November 15 is America Recycles Day, so it’s time to brush up on your recycling knowledge. Did you know that the average American generates 4.4 pounds of trash and recyclables per day? That adds up to 250 million tons per year in the United States. Statistics show that many people recycle well in their kitchen but not in other rooms of their houses. So, let’s look at various rooms in your house and the top things to recycle there.
In your office or study, there are all kinds of papers that can be recycled from junk mail to office paper to file folders and sticky notes. Staples, labels and stickers will be removed through the recycling process, so don’t worry about removing them yourself.
Your bedroom may have recyclables such as magazines, tissue boxes and lotion bottles that can be recycled. Unwanted clothes or shoes can’t go in the recycling bin but can be donated to a local thrift store. Check with your thrift store as some locations recycle clothes and shoes that cannot be worn.
Soap and shampoo bottles, soap boxes, toilet paper rolls and even medicine bottles can be recycled from your bathroom. Just remember to look for the numbers one through five inside the recycling triangle on all plastic containers.
The kitchen is probably where you already recycle the most. Food boxes, food cans, pop cans, paper towel rolls and milk jugs are the most common things to recycle in your kitchen. Did you know that most of today’s aluminum cans are made of about 68% recycled content?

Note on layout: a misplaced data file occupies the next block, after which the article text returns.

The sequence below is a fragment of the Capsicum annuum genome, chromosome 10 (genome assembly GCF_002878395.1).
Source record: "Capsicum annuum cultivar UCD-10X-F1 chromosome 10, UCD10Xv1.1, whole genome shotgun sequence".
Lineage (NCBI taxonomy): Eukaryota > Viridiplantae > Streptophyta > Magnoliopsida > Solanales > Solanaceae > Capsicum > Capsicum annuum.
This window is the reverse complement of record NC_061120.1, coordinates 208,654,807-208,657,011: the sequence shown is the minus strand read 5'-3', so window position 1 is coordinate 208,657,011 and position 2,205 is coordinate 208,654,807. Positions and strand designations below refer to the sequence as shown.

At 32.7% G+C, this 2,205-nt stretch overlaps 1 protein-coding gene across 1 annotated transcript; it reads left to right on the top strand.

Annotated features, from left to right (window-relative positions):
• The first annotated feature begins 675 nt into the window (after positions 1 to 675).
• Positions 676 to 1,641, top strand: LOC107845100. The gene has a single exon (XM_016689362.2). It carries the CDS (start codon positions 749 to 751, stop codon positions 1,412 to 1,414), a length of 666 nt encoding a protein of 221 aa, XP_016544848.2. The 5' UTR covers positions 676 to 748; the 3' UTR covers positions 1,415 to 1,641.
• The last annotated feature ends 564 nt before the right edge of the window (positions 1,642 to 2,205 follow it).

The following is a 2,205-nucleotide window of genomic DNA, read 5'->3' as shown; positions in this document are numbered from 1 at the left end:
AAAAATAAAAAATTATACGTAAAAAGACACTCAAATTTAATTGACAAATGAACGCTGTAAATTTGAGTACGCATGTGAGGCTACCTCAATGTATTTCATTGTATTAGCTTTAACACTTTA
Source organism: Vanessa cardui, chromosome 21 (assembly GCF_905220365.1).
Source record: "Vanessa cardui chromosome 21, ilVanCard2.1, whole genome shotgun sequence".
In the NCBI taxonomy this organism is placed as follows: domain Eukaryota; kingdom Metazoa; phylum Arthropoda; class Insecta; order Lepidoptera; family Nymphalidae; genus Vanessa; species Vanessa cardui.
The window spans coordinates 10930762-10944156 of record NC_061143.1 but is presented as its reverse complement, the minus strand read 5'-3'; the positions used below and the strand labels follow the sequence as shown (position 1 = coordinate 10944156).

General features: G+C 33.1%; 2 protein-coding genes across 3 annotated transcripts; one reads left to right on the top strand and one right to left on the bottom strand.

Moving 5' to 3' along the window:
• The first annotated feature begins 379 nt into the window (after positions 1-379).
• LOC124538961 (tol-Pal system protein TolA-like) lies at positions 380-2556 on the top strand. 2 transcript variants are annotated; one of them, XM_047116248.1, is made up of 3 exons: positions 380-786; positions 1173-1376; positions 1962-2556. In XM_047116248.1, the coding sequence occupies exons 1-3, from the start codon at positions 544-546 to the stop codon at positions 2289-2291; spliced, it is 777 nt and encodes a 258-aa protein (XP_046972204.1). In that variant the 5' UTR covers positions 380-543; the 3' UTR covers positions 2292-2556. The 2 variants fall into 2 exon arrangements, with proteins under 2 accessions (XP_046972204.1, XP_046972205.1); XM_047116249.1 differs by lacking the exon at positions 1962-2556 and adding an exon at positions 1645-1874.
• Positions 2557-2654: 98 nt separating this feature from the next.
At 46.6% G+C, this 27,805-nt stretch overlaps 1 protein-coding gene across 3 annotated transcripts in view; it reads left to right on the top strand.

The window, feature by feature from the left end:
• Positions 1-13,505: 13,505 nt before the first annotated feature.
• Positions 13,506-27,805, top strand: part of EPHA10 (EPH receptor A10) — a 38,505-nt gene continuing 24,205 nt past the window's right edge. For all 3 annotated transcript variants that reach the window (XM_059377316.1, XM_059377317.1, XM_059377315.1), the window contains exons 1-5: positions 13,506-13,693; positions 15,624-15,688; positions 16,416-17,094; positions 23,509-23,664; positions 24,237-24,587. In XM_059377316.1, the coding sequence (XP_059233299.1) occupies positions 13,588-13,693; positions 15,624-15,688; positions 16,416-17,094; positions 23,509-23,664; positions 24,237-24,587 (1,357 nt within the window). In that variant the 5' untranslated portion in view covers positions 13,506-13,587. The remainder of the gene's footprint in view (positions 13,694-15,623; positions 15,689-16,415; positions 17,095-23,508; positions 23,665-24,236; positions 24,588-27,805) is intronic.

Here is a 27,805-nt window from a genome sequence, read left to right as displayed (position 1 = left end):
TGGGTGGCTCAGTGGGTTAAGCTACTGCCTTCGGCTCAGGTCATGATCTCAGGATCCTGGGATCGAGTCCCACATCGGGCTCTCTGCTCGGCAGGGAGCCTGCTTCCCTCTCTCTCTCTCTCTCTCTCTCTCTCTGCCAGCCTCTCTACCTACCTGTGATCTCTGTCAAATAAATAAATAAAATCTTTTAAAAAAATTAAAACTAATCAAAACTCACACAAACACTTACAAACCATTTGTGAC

Last but not least is the laundry room where the cardboard or plastic containers that store your detergent are recyclable.
Thanks for doing your part to help make our earth cleaner and more sustainable! Try to see if you can recycle more items, but be sure that the items you do recycle are acceptable. When you include items that are not acceptable, like plastic bags, clothes and absorbent paper (paper towels, Kleenex, etc.), in your recycling, it slows down the recycling facility’s processing speed and reduces the quality of the end product that will be sold and reused as new material.
To learn more about recycling visit www.iowarecycles.org.